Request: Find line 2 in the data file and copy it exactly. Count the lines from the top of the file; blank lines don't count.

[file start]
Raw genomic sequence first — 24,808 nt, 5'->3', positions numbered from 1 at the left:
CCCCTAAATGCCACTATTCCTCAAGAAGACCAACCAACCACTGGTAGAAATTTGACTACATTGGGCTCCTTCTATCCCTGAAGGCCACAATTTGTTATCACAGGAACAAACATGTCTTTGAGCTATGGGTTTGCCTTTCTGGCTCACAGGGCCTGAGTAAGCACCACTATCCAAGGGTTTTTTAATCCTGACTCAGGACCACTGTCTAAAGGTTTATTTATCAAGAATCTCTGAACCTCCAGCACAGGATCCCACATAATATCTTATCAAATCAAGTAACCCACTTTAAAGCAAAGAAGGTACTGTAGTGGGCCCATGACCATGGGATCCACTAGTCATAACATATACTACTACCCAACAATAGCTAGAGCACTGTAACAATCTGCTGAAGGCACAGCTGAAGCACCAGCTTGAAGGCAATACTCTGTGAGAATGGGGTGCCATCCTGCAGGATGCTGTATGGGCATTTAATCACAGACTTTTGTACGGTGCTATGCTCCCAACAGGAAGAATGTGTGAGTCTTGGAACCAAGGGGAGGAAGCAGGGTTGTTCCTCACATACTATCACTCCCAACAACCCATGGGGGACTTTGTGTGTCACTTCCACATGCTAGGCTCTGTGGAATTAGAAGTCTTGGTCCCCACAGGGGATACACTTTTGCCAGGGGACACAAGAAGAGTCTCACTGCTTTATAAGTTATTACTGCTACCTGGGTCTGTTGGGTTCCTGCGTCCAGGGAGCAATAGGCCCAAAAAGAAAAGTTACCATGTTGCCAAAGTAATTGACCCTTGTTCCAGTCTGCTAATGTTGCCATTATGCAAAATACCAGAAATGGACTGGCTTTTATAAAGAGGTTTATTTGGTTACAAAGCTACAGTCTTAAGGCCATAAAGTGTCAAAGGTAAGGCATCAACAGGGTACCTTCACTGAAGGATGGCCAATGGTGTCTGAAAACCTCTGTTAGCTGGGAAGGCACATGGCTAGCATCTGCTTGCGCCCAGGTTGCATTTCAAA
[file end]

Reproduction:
CCCCTAAATGCCACTATTCCTCAAGAAGACCAACCAACCACTGGTAGAAATTTGACTACATTGGGCTCCTTCTATCCCTGAAGGCCACAATTTGTTATCACAGGAACAAACATGTCTTTGAGCTATGGGTTTGCCTTTCTGGCTCACAGGGCCTGAGTAAGCACCACTATCCAAGGGTTTTTTAATCCTGACTCAGGACCACTGTCTAAAGGTTTATTTATCAAGAATCTCTGAACCTCCAGCACAGGATCCCACATAATATCTTATCAAATCAAGTAACCCACTTTAAAGCAAAGAAGGTACTGTAGTGGGCCCATGACCATGGGATCCACTAGTCATAACATATACTACTACCCAACAATAGCTAGAGCACTGTAACAATCTGCTGAAGGCACAGCTGAAGCACCAGCTTGAAGGCAATACTCTGTGAGAATGGGGTGCCATCCTGCAGGATGCTGTATGGGCATTTAATCACAGACTTTTGTACGGTGCTATGCTCCCAACAGGAAGAATGTGTGAGTCTTGGAACCAAGGGGAGGAAGCAGGGTTGTTCCTCACATACTATCACTCCCAACAACCCATGGGGGACTTTGTGTGTCACTTCCACATGCTAGGCTCTGTGGAATTAGAAGTCTTGGTCCCCACAGGGGATACACTTTTGCCAGGGGACACAAGAAGAGTCTCACTGCTTTATAAGTTATTACTGCTACCTGGGTCTGTTGGGTTCCTGCGTCCAGGGAGCAATAGGCCCAAAAAGAAAAGTTACCATGTTGCCAAAGTAATTGACCCTTGTTCCAGTCTGCTAATGTTGCCATTATGCAAAATACCAGAAATGGACTGGCTTTTATAAAGAGGTTTATTTGGTTACAAAGCTACAGTCTTAAGGCCATAAAGTGTCAAAGGTAAGGCATCAACAGGGTACCTTCACTGAAGGATGGCCAATGGTGTCTGAAAACCTCTGTTAGCTGGGAAGGCACATGGCTAGCATCTGCTTGCGCCCAGGTTGCATTTCAAA